Dear Stephen Harper,
My name is Hannah Redekop, a 24-year-old Canadian citizen, living and working in Colombia with Christian Peacemaker Teams (CPT), as an international observer for human rights, striving for justice and peace in a country torn by a 50-year civil war.
I want to tell you about Las Pavas, a farming community in rural Colombia. I want to tell you about their displacement over the past 10 years and the human rights abuses that continue to happen to this day at the mercy of Aportes San Isidro, a palm oil company. I want to tell you this because Canada has recently become Free Trade partners with Colombia, and while Canada imports millions of palm oil products (palm oil is found in a large percentage of every day products) we are perpetuating these abuses against humanity.
I want to tell you about Don Efraín and his son Tito, two hard-working farmers who are struggling to survive on their land because the palm company’s security agency has stolen their fences, knocked down their house, threatened their lives and even shot at them while they carry out daily tasks on the farm and attempt to survive, living under a couple of sticks with a garbage bag roof and a pot hung over coals, with supper that consists of a boiled yucca or banana.
I want to tell you about Rubiela, a 37-year-old mother of five, who lives daily under threats from the company against her and her family’s lives as well as threats of rape towards her three girls, aged fourteen, thirteen, and nine. Rubiela sends her husband off to work the farm with a boiled banana and a fried egg, nothing of real substance for a man who works 14-hour days under equatorial sun. Despite his hard work, Wladymir’s fields of yucca crops have been poisoned and uprooted; his unripe bananas chopped down and left to rot. Rubiela would go help him in the fields but fears leaving the house unattended in the shadow of the palm company’s pattern of destruction.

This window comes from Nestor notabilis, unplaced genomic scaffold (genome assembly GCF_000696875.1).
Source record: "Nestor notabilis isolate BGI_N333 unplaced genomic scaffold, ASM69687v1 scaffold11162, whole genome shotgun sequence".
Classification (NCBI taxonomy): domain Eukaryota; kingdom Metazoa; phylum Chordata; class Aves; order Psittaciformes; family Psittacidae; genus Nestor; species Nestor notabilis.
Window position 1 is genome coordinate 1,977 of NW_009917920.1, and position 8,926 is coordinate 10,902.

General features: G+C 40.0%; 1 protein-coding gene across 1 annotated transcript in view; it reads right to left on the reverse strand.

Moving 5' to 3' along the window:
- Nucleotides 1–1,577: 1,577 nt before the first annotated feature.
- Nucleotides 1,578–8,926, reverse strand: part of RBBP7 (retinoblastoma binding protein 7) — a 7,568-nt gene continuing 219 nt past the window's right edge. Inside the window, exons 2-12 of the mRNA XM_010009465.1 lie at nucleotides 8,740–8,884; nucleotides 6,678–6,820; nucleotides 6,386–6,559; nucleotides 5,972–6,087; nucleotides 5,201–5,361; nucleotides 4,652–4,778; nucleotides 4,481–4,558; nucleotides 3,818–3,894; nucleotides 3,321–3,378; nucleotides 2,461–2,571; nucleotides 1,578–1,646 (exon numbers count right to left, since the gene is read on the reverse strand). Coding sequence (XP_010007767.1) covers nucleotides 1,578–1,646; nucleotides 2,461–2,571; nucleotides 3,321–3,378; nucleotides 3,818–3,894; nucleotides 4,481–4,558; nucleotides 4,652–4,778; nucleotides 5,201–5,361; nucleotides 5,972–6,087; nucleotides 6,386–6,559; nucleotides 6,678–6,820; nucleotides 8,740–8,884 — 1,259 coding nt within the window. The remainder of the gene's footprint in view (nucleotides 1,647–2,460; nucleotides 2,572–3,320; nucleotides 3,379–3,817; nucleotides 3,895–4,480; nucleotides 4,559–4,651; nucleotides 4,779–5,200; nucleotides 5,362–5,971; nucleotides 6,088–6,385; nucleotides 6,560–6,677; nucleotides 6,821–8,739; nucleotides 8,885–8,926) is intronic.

I want to tell you that I was there when the community, preparing to put a thatch roof on the new ranch house, arrived to find the piles of palm branches burned in gasoline. I was there when they cut down new branches and as they drove the load onto their land the security men came out each armed with pistols and they shot out the tire of the tractor with a shotgun.
I want to tell you about how the police showed up an hour later but ruled in favour of the palm company, despite evidence and proof that the company is acting illegally.
I want to tell you all this but I think I would be wasting my time.
Because before you care about Colombians, you have to care about Canada. But apparently Canada isn’t all that important to you either, Mr. Harper.
If you cared about Canada, we wouldn’t be worried about the environmental damage of the tar sands or the fact that you have shut down many institutions that cared for and protected our fresh water bodies.
If you cared about Canada you wouldn’t have preferred to welcome pandas to the Toronto Zoo instead of welcoming the Nishiyuu youth who had walked 1600 km to Ottawa to bring attention to the indigenous issues you refuse to recognize.
If you cared about Canada, you wouldn’t be muzzling scientists, librarians, or artists, or censoring alternative media and trying to control the CBC.
What is it you want, not-so-honourable Mr. Stephen Harper?
If it’s money, just take it and leave. There’s already a scandal out that $3.1 billion is missing from your “Harper Government” regime. We’re Canadians, we’ll forgive you if you take a little bit more. But just go.
Canada needs a leader who cares about her people and also about the people who are affected by Canada’s actions. Colombia needs international leaders who care about the impunity granted to large business owners at the expense of subsistence farmers. I need a leader who cares. So please leave.
Hannah Redekop, Rubiela, Don Efrain, Tito, and the other Las Pavas community members.